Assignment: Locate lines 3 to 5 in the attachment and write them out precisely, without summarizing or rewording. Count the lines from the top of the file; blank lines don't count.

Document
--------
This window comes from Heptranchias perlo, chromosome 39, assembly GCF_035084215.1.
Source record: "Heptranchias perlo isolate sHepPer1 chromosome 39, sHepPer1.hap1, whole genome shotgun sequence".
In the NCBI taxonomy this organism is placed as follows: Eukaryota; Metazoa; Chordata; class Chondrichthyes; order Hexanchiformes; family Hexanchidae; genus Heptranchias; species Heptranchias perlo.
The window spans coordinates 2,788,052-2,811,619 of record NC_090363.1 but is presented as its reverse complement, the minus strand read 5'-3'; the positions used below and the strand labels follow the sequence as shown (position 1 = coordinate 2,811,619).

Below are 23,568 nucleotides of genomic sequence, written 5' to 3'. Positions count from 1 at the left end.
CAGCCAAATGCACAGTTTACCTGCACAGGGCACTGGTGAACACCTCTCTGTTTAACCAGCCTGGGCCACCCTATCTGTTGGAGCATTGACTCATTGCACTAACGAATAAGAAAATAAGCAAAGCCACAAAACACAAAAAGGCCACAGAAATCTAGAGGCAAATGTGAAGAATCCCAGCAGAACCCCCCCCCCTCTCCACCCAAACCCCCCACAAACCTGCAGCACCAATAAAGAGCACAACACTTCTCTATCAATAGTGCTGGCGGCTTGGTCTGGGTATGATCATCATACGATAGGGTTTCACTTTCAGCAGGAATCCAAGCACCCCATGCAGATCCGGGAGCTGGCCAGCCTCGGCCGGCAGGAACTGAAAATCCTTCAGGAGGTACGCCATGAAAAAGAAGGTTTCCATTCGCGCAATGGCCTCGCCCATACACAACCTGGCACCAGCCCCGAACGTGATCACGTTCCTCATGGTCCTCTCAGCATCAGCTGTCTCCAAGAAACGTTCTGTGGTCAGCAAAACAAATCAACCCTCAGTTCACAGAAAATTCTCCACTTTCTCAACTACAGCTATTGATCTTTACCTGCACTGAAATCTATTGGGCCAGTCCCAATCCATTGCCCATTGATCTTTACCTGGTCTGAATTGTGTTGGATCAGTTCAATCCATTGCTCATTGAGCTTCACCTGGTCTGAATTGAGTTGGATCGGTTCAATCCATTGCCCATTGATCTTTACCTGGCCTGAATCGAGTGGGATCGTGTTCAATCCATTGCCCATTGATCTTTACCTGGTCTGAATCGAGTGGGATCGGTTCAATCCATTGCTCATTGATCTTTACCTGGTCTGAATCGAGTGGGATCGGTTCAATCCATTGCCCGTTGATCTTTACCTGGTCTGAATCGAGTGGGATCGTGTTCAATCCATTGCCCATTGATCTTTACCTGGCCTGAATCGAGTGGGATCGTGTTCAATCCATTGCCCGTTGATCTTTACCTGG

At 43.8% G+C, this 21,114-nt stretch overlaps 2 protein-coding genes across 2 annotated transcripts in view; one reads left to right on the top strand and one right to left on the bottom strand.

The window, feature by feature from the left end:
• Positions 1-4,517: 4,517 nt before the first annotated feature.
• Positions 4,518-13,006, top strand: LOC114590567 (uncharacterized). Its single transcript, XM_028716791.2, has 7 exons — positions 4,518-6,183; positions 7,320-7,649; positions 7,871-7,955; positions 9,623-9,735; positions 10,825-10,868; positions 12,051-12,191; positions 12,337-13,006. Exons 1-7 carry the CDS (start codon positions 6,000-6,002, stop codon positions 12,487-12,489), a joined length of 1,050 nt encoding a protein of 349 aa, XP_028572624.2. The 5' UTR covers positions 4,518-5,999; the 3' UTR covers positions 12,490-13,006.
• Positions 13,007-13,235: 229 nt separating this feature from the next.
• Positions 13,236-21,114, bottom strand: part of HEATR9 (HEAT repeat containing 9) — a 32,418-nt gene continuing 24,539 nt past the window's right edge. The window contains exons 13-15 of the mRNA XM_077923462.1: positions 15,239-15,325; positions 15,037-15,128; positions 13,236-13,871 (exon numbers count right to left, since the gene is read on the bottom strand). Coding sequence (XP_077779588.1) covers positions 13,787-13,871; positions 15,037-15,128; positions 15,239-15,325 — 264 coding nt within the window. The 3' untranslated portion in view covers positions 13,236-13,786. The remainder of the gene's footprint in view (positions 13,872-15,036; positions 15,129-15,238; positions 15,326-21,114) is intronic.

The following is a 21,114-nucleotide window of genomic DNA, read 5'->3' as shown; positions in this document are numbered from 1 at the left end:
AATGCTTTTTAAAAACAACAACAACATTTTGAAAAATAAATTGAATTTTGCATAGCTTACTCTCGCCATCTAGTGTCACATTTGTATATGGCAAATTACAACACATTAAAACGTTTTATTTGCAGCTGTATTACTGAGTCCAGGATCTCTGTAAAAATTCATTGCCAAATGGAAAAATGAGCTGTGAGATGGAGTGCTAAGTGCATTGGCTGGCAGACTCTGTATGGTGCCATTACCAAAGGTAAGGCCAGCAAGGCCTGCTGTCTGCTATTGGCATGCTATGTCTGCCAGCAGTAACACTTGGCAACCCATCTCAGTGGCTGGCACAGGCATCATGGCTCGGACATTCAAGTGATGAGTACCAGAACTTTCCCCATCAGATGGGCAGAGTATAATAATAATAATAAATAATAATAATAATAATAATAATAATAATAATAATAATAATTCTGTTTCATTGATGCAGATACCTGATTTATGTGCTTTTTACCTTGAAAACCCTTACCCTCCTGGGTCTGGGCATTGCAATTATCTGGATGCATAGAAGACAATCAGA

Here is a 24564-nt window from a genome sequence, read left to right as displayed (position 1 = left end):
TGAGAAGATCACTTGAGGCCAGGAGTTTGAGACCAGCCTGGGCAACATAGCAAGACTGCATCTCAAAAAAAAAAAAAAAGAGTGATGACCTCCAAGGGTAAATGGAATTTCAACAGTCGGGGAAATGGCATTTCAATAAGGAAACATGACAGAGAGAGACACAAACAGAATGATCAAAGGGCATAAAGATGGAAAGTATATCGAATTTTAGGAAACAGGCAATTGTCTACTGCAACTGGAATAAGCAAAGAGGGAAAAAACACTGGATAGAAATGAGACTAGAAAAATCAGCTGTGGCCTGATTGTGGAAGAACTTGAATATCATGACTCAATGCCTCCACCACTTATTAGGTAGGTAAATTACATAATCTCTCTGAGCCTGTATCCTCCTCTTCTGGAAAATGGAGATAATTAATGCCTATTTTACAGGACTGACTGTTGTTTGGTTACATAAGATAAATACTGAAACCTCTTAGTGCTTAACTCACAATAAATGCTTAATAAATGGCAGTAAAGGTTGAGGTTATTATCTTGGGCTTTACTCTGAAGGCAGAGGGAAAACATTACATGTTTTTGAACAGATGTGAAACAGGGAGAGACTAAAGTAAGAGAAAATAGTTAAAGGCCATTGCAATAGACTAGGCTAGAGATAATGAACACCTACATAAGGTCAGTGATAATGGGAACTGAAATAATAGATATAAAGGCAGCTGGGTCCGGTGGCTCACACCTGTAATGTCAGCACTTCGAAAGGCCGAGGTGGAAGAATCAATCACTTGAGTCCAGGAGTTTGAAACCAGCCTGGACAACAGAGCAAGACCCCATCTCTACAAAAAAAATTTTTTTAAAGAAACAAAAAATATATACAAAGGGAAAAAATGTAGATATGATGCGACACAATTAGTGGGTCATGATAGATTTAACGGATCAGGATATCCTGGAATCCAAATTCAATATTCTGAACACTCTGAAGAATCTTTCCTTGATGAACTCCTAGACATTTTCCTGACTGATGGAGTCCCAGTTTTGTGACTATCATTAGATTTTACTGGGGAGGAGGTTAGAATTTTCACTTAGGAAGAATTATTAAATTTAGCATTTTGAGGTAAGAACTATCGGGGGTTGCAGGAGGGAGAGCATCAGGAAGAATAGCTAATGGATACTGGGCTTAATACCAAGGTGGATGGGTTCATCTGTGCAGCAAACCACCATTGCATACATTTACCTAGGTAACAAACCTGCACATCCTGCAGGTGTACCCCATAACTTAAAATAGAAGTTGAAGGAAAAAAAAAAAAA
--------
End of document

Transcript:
In the NCBI taxonomy this organism is placed as follows: Eukaryota; Metazoa; Chordata; class Chondrichthyes; order Hexanchiformes; family Hexanchidae; genus Heptranchias; species Heptranchias perlo.
The window spans coordinates 2,788,052-2,811,619 of record NC_090363.1 but is presented as its reverse complement, the minus strand read 5'-3'; the positions used below and the strand labels follow the sequence as shown (position 1 = coordinate 2,811,619).

Below are 23,568 nucleotides of genomic sequence, written 5' to 3'. Positions count from 1 at the left end.